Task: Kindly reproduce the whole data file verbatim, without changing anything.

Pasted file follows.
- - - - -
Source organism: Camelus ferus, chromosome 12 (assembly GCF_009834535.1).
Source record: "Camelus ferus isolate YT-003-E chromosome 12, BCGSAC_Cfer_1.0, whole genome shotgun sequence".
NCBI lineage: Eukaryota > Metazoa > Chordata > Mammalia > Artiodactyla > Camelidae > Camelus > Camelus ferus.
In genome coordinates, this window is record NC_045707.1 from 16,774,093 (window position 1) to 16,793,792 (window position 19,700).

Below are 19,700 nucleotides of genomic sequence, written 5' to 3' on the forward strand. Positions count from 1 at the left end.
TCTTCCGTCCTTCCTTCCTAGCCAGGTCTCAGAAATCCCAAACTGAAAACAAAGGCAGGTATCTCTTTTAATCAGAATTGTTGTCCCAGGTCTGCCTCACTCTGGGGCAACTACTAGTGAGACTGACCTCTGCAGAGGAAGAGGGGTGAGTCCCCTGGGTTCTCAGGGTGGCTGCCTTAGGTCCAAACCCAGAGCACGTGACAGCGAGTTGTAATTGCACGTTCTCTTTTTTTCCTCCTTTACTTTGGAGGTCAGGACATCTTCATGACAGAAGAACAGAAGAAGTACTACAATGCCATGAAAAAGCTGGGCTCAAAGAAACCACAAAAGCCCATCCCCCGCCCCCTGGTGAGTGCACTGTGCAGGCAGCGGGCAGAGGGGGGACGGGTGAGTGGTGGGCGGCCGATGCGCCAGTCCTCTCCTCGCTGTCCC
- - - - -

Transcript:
Source organism: Camelus ferus, chromosome 12 (assembly GCF_009834535.1).
Source record: "Camelus ferus isolate YT-003-E chromosome 12, BCGSAC_Cfer_1.0, whole genome shotgun sequence".
NCBI lineage: Eukaryota > Metazoa > Chordata > Mammalia > Artiodactyla > Camelidae > Camelus > Camelus ferus.
In genome coordinates, this window is record NC_045707.1 from 16,774,093 (window position 1) to 16,793,792 (window position 19,700).

Below are 19,700 nucleotides of genomic sequence, written 5' to 3' on the forward strand. Positions count from 1 at the left end.
TCTTCCGTCCTTCCTTCCTAGCCAGGTCTCAGAAATCCCAAACTGAAAACAAAGGCAGGTATCTCTTTTAATCAGAATTGTTGTCCCAGGTCTGCCTCACTCTGGGGCAACTACTAGTGAGACTGACCTCTGCAGAGGAAGAGGGGTGAGTCCCCTGGGTTCTCAGGGTGGCTGCCTTAGGTCCAAACCCAGAGCACGTGACAGCGAGTTGTAATTGCACGTTCTCTTTTTTTCCTCCTTTACTTTGGAGGTCAGGACATCTTCATGACAGAAGAACAGAAGAAGTACTACAATGCCATGAAAAAGCTGGGCTCAAAGAAACCACAAAAGCCCATCCCCCGCCCCCTGGTGAGTGCACTGTGCAGGCAGCGGGCAGAGGGGGGACGGGTGAGTGGTGGGCGGCCGATGCGCCAGTCCTCTCCTCGCTGTCCC